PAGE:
By McGill Reporter Staff
Members of the McGill University Non-Academic Certified Association ratified a new contract with the University yesterday, bringing an end to a three-month long strike by the union representing some 1,700 McGill lab technicians, IT technicians, clerical staff and library assistants.
At a ratification assembly at the Palais des congrès de Montréal, 71.5 per cent of MUNACA members voted in favour of the five-year collective agreement reached last Wednesday afternoon. Some of the striking workers are back on the job today.
“Being able to negotiate a five-year agreement instead of a three-year contract allowed us the necessary flexibility to both satisfy the Government of Quebec’s salary policy over the next three years, and meet many of the union’s demands,” Michael Di Grappa, Vice-Principal (Administration and Finance), wrote in an email announcement to McGill staff and students after the vote yesterday. “We are glad we were able to accomplish what we set out to do: negotiate a collective agreement that is fair, realistic and sustainable in the context of the University’s financial situation.”
After a tentative agreement between the parties was reached, a back-to-work protocol then had to be negotiated. It was signed Friday, paving the way for yesterday’s vote.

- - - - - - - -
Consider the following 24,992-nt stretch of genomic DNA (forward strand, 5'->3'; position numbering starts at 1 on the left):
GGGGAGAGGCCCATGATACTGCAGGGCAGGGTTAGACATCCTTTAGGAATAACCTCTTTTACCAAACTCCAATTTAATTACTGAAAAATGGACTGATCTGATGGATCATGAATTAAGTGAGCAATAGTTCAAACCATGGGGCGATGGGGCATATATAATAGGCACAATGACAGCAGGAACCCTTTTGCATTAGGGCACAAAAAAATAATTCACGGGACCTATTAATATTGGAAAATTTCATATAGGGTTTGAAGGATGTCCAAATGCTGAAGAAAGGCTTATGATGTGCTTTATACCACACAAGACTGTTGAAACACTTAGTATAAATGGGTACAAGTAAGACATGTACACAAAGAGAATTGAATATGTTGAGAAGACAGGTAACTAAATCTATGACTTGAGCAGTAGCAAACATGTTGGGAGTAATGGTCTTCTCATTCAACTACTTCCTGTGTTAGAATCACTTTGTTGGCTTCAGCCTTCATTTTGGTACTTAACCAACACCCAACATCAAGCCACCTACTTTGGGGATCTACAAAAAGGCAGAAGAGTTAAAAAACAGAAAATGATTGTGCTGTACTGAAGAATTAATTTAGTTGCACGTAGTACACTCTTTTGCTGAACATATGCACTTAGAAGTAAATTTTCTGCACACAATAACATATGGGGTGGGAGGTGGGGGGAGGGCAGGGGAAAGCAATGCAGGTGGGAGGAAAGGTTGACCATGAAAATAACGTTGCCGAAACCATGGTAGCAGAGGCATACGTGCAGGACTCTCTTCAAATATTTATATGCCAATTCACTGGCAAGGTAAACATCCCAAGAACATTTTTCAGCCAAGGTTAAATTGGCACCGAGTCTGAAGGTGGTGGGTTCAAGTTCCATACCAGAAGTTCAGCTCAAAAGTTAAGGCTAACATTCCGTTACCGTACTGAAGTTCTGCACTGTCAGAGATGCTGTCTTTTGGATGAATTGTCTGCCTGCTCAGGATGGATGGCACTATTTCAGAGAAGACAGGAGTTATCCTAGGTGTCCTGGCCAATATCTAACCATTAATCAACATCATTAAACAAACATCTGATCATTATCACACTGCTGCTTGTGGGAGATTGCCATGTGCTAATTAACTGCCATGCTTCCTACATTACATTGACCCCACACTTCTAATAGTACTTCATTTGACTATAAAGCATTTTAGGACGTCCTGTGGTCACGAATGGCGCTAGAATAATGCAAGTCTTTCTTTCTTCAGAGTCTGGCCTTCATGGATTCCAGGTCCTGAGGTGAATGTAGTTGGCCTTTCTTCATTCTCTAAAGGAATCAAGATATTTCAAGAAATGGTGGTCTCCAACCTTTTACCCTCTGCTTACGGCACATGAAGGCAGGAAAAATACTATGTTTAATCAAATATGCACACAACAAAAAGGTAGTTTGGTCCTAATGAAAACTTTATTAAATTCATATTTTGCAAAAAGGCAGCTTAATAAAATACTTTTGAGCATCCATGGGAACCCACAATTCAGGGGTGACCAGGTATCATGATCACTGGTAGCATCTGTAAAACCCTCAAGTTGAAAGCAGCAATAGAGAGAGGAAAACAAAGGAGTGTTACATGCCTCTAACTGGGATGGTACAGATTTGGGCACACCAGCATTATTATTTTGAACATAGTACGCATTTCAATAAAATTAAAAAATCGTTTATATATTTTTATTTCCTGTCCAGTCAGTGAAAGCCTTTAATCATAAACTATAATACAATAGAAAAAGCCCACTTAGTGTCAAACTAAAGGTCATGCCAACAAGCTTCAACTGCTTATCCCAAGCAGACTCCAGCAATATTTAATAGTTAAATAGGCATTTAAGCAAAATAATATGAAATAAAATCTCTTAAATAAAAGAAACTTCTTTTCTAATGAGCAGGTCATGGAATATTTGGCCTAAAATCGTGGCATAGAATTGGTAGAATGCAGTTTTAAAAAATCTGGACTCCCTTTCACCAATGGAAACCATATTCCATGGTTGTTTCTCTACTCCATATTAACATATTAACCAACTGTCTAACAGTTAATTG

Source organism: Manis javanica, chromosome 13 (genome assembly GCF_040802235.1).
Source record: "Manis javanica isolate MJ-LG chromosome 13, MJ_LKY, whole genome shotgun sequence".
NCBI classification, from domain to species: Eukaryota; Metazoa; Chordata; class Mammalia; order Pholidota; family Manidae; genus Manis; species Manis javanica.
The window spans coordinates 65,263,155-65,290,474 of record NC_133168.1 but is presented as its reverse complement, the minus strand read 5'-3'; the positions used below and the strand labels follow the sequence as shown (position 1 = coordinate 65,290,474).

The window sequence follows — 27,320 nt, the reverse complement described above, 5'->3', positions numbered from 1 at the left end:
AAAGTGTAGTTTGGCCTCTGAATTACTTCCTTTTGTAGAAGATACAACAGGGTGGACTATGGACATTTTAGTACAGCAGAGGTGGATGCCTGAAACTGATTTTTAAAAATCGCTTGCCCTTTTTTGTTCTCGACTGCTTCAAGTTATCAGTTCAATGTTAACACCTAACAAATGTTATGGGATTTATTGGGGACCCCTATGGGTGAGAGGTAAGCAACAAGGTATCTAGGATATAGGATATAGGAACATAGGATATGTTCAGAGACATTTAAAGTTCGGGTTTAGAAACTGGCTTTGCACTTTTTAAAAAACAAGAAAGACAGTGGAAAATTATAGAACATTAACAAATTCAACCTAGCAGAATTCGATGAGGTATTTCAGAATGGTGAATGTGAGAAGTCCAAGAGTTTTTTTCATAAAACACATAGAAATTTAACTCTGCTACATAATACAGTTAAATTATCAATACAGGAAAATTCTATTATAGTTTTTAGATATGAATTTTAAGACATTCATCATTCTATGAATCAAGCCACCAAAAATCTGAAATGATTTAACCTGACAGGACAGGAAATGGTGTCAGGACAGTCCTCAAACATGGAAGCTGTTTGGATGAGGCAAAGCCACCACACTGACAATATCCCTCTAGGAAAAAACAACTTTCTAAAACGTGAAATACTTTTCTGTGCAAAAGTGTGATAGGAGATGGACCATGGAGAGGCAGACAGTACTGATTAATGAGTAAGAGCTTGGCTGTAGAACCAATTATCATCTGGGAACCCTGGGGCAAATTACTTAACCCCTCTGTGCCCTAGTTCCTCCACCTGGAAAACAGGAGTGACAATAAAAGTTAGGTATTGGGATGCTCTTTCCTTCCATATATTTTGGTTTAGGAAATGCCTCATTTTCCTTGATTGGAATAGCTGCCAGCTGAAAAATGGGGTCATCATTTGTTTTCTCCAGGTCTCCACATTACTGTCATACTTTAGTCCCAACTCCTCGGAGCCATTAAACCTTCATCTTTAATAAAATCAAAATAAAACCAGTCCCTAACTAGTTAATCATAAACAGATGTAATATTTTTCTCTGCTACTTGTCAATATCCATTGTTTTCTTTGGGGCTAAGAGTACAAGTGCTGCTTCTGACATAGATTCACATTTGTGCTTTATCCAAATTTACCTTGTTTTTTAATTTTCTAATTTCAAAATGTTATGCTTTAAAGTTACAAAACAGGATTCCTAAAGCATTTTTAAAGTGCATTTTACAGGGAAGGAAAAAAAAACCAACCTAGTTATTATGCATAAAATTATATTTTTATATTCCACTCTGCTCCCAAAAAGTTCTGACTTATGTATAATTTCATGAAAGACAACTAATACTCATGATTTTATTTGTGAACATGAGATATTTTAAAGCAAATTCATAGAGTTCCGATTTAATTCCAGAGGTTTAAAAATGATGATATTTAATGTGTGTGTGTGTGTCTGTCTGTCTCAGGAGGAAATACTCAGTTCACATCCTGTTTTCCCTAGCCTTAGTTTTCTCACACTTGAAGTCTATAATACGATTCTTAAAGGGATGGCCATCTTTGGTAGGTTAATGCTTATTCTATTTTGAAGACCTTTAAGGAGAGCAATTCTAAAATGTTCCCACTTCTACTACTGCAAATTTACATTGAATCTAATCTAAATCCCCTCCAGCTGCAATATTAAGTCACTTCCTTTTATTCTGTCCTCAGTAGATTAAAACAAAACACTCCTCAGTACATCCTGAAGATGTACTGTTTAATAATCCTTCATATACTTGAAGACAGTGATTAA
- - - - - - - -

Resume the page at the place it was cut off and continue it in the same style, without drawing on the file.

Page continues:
“I’m very relieved that we’ve been able to come to a resolution on this, and I’m glad that the membership had the ability to review the contract and make a decision on their own,” said Kevin Whittaker, president of MUNACA. “I just hope that the transition will be as smooth as McGill is hoping – as well as we – to make it.”
“We are looking forward to an open, and hopefully continuous, dialogue with the administration – something that we’ve never had in the past,” Whittaker said.
The strike began on Sept. 1, coinciding with the first day of classes. The same day, the union asked the Quebec government for the assistance of a conciliator, and McGill agreed. More than 100 issues were outstanding at the time the strike began.
The union and University had been negotiating without success since last November, and renewed talks with the help of the conciliator on Sept. 8. Talks continued sporadically through September and October, with both sides reporting little progress.
After a negotiating session on Nov. 11, the conciliator suggested that both sides take a break. She called the parties back to the bargaining table on Friday, Nov. 25.
The strike, which turned bitter at times, provoked strong feelings on campus, as many students and some professors supported the union and sharply criticized the administration. Some services for students were reduced or even eliminated, although the University worked hard to deploy resources to deal with different needs as the school year progressed.
The striking support staff had been without a contract since Nov. 30, 2010. Signed in April 2009, the previous collective bargaining agreement, also reached with the assistance of a government-appointed conciliator, covered a period beginning Dec. 1, 2007.